What is the state of digital marketing and e-commerce in China?
I’m just back from a week long trip to Shanghai where I talked to a lot of people in the digital industry there. Following are some of my observations about how the digital marketing landscape in China compares to the West.
I was attending Econsultancy’s inaugural Chinese event, Digital Cream Shanghai, and giving my keynote presentation on The Future of Digital Marketing. [NOTE: if you or a colleague are based in Singapore, we’re running our second Digital Cream Singapore event on the 29 November]
During my visit I talked to as many people as I could about the state of digital marketing in China to try and understand how it was similar, or different, from how it is in the UK and US. I moderated three roundtables with ten senior client-side delegates at each at which we discussed the value, and ROI, of digital, so this helped.
There were some obvious similarities. Everyone is interested in understanding how search engine algorithms work to optimise visibility and rankings. Indeed, one of our Chinese trainers, Eddie Choi, gave a fascinating keynote on his observations on how Baidu treats social content and signals compared to Google in China.
More than anything everyone wanted to know about social media: how to manage it, how to measure the value it is delivering.
But following are the five areas where I felt China’s current state of digital was most different to that of the West.
1. The digital media and e-commerce power players are completely different
In the west we understand the power players online as Google, Amazon, Facebook, Ebay, Twitter etc. In China they have a similar set of key power players but they are completely different. The majority of those western ones I mentioned are blocked most, if not all, of the time so you can’t access them even if you wanted to. I certainly couldn’t ever get access to Twitter or Facebook whilst in China, and Google access was patchy at best.
To get the full low-down on who’s who in China you should read our recently published China: Digital Market Landscape Report but my rough, brief, guide is:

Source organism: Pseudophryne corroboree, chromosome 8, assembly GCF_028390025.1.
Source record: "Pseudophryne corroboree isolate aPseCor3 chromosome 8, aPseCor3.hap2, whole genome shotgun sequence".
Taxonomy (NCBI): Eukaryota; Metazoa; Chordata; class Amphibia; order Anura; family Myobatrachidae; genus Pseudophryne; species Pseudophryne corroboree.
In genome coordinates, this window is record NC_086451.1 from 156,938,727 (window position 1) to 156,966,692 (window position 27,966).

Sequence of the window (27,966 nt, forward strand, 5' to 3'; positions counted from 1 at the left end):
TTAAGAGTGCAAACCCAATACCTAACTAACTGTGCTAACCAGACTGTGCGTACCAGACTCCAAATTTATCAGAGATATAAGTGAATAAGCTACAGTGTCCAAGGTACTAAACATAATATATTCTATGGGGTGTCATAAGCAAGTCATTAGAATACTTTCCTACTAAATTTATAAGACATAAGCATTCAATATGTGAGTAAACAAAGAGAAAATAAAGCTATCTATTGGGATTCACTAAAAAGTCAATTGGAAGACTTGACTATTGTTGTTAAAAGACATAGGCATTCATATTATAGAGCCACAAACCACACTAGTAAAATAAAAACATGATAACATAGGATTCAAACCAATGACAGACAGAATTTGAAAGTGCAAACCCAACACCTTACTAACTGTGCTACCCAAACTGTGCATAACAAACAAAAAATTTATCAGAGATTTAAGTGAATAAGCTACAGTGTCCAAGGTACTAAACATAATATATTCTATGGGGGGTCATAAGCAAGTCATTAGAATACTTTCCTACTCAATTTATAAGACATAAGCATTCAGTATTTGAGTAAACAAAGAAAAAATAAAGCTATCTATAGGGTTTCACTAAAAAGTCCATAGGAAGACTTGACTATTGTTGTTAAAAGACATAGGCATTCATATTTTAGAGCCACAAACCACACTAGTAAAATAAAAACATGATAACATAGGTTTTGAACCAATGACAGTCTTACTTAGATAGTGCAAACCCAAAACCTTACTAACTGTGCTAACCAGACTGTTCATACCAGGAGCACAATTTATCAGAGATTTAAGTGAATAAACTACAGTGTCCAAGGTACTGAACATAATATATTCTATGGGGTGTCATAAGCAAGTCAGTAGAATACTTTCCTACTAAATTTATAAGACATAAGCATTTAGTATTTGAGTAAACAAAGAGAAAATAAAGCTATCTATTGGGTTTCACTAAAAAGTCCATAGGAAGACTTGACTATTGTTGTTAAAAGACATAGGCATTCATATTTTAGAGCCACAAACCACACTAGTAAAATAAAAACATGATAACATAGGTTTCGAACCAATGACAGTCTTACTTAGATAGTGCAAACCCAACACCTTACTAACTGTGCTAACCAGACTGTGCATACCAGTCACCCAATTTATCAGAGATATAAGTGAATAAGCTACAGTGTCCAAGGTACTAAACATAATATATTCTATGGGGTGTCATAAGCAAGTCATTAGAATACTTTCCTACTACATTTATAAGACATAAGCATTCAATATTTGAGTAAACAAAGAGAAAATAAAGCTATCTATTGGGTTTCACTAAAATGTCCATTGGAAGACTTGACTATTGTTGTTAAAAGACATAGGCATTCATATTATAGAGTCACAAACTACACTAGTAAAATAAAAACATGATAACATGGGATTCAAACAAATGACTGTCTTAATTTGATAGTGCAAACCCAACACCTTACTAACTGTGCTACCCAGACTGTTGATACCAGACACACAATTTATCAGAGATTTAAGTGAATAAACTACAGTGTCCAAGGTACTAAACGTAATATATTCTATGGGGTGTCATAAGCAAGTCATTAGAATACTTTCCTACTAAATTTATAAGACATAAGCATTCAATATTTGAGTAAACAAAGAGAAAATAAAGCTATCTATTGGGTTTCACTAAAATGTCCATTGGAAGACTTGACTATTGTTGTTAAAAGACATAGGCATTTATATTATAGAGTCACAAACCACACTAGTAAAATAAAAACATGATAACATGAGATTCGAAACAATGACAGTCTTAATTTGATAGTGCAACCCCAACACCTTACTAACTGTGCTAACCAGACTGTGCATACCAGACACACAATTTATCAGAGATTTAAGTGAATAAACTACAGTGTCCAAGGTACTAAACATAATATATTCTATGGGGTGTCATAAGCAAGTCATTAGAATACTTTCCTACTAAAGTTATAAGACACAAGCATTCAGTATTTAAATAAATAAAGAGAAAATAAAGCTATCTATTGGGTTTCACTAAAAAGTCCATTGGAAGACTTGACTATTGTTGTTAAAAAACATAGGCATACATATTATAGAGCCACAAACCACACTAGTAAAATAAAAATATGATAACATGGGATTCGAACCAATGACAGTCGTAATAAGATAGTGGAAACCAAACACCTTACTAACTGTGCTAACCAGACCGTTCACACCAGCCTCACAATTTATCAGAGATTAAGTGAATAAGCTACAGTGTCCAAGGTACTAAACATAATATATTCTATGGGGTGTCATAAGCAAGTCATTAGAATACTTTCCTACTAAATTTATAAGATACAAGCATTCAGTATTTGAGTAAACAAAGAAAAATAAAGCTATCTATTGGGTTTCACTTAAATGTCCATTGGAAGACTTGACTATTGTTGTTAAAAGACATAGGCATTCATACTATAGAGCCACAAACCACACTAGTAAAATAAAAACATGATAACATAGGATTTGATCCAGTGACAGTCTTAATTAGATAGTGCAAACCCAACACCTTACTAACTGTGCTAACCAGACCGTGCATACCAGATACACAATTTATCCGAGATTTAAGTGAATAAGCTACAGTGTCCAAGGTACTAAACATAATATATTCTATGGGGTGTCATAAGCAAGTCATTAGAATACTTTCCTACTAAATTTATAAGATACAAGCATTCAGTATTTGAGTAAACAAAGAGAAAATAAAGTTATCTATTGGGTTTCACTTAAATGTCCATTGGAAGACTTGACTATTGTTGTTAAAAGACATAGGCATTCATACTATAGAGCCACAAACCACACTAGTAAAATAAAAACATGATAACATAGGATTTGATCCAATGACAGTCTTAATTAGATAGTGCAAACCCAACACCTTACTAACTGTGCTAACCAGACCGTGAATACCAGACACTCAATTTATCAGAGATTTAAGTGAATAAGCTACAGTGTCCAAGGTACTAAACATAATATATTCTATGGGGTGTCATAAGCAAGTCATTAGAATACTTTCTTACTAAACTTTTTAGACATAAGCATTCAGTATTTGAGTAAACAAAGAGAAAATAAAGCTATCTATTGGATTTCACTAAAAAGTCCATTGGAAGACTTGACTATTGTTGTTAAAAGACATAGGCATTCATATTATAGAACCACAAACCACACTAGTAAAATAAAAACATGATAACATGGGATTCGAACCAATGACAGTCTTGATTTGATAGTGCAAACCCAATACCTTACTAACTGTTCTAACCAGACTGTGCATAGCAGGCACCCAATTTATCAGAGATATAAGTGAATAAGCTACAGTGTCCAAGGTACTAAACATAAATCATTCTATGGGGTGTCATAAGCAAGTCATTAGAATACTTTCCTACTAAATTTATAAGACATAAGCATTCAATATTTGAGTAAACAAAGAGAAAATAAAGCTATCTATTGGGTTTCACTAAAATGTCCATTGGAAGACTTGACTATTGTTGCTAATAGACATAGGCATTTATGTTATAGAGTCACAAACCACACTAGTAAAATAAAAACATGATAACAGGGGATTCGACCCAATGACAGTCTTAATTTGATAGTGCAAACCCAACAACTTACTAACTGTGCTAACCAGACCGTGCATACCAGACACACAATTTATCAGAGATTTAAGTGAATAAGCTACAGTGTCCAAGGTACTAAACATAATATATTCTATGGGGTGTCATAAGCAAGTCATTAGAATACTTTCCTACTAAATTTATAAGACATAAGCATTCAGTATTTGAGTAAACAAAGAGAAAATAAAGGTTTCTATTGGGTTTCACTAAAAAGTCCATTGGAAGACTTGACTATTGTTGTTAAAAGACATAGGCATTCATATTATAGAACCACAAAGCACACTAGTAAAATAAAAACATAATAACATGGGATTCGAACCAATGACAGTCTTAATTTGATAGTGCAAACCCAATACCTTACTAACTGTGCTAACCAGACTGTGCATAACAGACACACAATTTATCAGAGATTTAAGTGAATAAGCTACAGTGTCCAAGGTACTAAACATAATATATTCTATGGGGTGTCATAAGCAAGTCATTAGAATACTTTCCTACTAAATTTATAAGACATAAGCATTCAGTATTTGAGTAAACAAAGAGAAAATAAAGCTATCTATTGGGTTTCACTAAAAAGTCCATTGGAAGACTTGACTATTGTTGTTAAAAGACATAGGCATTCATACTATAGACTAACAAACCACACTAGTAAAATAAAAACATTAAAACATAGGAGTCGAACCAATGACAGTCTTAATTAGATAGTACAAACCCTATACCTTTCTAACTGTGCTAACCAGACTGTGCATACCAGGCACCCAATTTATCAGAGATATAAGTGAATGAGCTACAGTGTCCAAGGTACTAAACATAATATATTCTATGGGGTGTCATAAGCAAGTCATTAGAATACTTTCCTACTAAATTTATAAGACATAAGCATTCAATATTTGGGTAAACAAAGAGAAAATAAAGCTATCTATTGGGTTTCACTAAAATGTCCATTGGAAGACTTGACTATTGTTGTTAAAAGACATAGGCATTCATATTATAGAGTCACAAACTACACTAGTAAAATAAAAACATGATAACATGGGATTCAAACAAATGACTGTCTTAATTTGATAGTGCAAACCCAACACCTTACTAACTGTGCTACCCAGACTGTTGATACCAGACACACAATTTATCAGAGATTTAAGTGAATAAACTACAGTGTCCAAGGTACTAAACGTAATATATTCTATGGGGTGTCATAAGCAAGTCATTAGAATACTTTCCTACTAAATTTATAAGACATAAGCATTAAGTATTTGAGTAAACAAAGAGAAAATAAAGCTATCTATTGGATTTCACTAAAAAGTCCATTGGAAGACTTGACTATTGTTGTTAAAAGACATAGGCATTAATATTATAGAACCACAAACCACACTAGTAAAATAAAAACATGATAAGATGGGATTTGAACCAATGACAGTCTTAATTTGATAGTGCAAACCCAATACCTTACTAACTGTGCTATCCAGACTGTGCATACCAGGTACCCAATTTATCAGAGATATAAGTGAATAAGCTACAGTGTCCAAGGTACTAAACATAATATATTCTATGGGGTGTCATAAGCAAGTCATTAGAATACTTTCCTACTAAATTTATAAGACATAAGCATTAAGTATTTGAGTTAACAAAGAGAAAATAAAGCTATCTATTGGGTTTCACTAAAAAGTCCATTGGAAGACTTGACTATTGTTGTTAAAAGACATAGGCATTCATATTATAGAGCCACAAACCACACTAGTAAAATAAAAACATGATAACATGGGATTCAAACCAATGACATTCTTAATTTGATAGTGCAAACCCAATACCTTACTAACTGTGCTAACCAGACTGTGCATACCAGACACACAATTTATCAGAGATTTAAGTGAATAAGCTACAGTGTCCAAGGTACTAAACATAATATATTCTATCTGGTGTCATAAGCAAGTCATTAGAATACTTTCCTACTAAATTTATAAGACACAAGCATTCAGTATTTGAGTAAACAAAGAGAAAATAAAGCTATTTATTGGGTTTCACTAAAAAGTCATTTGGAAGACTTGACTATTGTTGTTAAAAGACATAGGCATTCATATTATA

Tencent = a mixture of AOL, Yahoo, Facebook, Twitter and MSN
We were fortunate to have Sophia Ung, one of Tencent’s General Managers, do a keynote presentation including some interesting case studies on integrated online advertising on Tencent. The presentation contains more details but I hadn’t realised that Tencent has a market capitalisation bigger than Facebook. And they claim to have reached 1bn users in China alone before Facebook reached that milestone globally recently (though they concede this is because many users have multiple accounts).
Tencent has more than 300m users accessing its properties via mobile. Tencent does pretty much everything (social, chat, instant messaging, search, portal) and is best known for products it owns, sich as QQ, QZone, WeChat and Tencent Weibo. Its ‘weibo’ (which means ‘microblogging’) platform, Tencent Weibo, may be lagging its competitor’s (Sina Weibo), the latter being considered the ‘Tier 1’ platform of choice for most businesses, but I was also very impressed to hear that the vast majority of Tencent’s revenue currently comes not from advertising but from payments from their users for premium services. Perhaps Facebook could learn a thing or two from it.
Renren = Facebook
Sina Weibo = Twitter
Baidu = Google
Taobao & Tmall (owned by Alibaba) = Google + Ebay + Amazon + PayPal
These guys are the 10,000 pound gorilla of e-commerce in China, turning over more than £50bn online. But it also has big search volumes and APIs that connect into Tencent’s social properties.
The one digital media or e-commerce power player that was notably very similar in China as in the west was LinkedIn. If you are a mid-senior level professional in China it seems LinkedIn is the professional networking platform of choice.
Not only are the players different, but the way in which they work (e.g. Baidu vs Google) is different. So unfortunately digital marketing and e-commerce best practice does not transfer that well from West to East. The obvious implication of this is that whether you are an agency, or client-side, you need local expertise and knowledge to succeed. Just because you know what you are doing in the West won’t qualify you to succeed in China.
2. China’s state of e-commerce differs significantly from the UK or US
If you read our China: Digital Market Landscape Report you will notice that e-commerce penetration in China significantly lags where it is in the West. Whilst it seems that there are still some infrastructural challenges (e.g. lots of people still don’t have credit cards) China is fast catching up and e-commerce looks set to explode.
There is no shortage of consumer desire to buy online and the fulfilment/delivery infrastructure, whilst not nearly as sophisticated as in Europe or the US yet, is fast becoming so. There are almost 25m people in Shanghai alone and at least 200 cities in China with populations in excess of 1m people, so even if you only count the urban areas for e-commerce there is a massive market.